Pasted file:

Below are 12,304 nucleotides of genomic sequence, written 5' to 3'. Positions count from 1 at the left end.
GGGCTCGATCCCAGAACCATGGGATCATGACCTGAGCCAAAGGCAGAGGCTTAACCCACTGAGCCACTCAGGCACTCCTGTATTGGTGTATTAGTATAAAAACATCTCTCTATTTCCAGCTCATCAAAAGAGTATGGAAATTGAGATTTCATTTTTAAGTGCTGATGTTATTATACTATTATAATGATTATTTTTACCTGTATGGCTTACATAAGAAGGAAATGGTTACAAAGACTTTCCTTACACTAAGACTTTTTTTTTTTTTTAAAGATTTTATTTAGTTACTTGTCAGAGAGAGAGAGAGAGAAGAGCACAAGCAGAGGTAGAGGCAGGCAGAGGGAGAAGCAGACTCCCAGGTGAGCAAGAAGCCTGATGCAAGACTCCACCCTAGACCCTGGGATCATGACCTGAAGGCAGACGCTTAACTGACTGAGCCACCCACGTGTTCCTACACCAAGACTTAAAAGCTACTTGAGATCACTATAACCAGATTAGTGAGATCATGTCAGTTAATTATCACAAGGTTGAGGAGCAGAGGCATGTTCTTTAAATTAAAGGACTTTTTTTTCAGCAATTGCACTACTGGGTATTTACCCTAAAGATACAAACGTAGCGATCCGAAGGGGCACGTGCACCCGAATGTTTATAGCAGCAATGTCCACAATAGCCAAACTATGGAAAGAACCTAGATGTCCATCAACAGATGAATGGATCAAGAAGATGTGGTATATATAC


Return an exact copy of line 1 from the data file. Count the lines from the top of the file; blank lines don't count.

Below are 12,304 nucleotides of genomic sequence, written 5' to 3'. Positions count from 1 at the left end.